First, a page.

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Racing the Silver Arrows by Chris Nixon
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Mercedes Benz W154
  Car:   Mercedes W154   Engine:   600 V12
  Maker:   Daimler-Benz   Bore X Stroke:   67 X 70 mm
  Year:   1938   Capacity:   2,962 CC
  Class:   Grand Prix   Power:   425 bhp at 8,000 rpm
  Wheelbase:   107.5   Track:   58.1 in front, 55.6 in rear
  Notes:   Weight 2163 lbs, 6.5x19 front, 7.0x22 rear tires


Mercedes W154The Mercedes M154 was built in response to the new formula for 1938 which specified a maximum capacity of 3,0000 cc for super-charged engines and 4,500 cc for normally aspired cars with a sliding minimum weight scale. The engine for the new car was a 60° V-12 with 48 valves, twin Roots superchargers and no less than nine oil pumps!. The engine used a special fuel mixture which contained methyl alcohol, nitrobenzene, acetone, and sulfuric either. Mercedes W154The car consumed about a liter of fuel for every kilometer (2.8 mpg) traveled. The W154 carried more than 400 liters (88 gal) of fuel in two tanks, one in the tail and the other between the driver's seat and the engine. Some of the fuel was actually used to cool the pistons. The stroke was shortened to allow for maximum piston area while boost was increased to 2.2 atmospheres. The new chassis was a couple of inches shorter than the W125 but the offset of the engine and transmission at an angle to the car's longitudinal axis brought the propeller shaft alongside the driver. This resulted in lowering of the driver seat which when coupled with the lower body shape gave the new car a pronounced low-slung appearance.

Mercedes W154Both Uhlenhaut and the drivers tested the car at the 'Ring and while Lang and von Brauchitsch did not like the car as it tended to break away suddenly, Caracciola was quite positive as it was a low momentum car that needed finesse rather than force to handle.

The 1938 French Grand Prix was the racing year's first major duel between the Mercedes-Benz W 154 Silver Arrows and the rival Antiunion vehicles. The Stuttgart racing team's triple victory reflected its complete dominance of the race. Manfred von Brauchitsch took first place ahead of Rudolf Caracciola and Hermann Lang. Lang, who started from pole position, recorded the fastest lap time .Mercedes would go on to win six out of the eight major races in 1938 with Auto Union taking the remaining two. Rudolf Caracciola was crowned European Champion for the third and last time. During the 1938 season Mercedes produced 14 cars and 19 engines to cover 9 races. Uhlenhaut would later remark that he had an unlimited budget and that he himself had no idea of how much they spent.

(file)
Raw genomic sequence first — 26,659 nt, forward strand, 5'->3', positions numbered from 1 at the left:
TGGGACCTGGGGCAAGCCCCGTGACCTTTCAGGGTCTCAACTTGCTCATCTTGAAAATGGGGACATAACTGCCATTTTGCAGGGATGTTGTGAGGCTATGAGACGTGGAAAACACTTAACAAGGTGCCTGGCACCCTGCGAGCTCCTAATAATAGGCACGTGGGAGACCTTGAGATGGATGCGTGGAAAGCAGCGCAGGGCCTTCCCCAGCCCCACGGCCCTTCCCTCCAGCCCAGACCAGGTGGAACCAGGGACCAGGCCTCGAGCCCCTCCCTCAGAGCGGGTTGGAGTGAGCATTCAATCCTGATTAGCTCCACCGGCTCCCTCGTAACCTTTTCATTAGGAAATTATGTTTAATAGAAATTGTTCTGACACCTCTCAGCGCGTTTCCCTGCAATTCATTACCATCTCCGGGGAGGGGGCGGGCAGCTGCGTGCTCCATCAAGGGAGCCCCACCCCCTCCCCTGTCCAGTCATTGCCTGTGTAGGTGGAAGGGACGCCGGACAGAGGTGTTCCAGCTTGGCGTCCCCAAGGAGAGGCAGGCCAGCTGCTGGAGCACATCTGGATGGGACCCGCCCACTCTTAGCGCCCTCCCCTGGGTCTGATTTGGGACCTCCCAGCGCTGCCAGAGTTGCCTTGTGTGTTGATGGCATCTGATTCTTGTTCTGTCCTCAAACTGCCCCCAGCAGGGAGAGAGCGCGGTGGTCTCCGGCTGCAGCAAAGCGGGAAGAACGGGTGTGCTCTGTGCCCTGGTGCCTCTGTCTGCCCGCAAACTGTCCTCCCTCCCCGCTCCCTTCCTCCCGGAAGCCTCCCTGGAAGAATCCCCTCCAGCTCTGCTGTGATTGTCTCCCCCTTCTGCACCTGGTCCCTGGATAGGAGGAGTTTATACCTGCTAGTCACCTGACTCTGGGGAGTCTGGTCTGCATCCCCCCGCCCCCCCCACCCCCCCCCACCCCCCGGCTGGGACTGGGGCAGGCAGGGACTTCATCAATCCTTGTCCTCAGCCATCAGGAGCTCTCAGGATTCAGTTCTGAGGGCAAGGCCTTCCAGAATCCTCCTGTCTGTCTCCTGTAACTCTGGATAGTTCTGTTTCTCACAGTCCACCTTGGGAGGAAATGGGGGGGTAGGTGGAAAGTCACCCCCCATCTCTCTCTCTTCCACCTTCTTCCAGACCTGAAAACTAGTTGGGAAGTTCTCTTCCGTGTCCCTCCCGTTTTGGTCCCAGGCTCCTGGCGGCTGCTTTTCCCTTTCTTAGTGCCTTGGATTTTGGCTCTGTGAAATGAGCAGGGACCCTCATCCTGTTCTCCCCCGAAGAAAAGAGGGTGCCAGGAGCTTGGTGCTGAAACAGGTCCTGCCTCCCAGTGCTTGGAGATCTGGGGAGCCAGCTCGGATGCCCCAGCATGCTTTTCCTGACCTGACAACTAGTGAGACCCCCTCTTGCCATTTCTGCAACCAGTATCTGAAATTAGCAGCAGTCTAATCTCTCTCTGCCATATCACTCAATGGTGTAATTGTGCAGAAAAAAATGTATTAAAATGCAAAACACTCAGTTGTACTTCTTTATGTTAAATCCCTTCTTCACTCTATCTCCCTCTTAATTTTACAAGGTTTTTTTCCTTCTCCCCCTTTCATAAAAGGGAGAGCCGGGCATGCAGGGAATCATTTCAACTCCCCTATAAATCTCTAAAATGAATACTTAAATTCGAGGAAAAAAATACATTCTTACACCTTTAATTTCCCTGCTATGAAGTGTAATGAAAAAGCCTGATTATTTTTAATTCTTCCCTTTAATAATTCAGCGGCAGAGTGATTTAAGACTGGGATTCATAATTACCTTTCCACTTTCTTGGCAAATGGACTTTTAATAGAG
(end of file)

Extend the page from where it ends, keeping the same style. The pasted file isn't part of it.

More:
Mercedes Benz W154

GEORGE MONKHOUSE was one of the world's greatest motor racing photographers, and his books Motoraces, Motor Racing with Mercedes-Benz and Grand Prix Motor Racing Facts and Figures (1950), are regarded as the principal records of a golden age in motor racing in the 1930s and the immediate post-war era.

Monkhouse was a senior executive of the Kodak company, later their chief engineer in the United Kingdom. He dealt with grand prix, not any other lesser sort of racing, and with Mercedes, not with any lesser make. His views were forthright but were not universally popular in British motor racing circles in the mid-1930s.

He and his friends Dick Seaman and Laurence Pomeroy Jnr saw how it was done by Mercedes and they looked for a similar attitude from the British teams. At that time there was indeed a great gulf between the predominantly amateur albeit well-heeled British teams and the professional, government-backed German racing.
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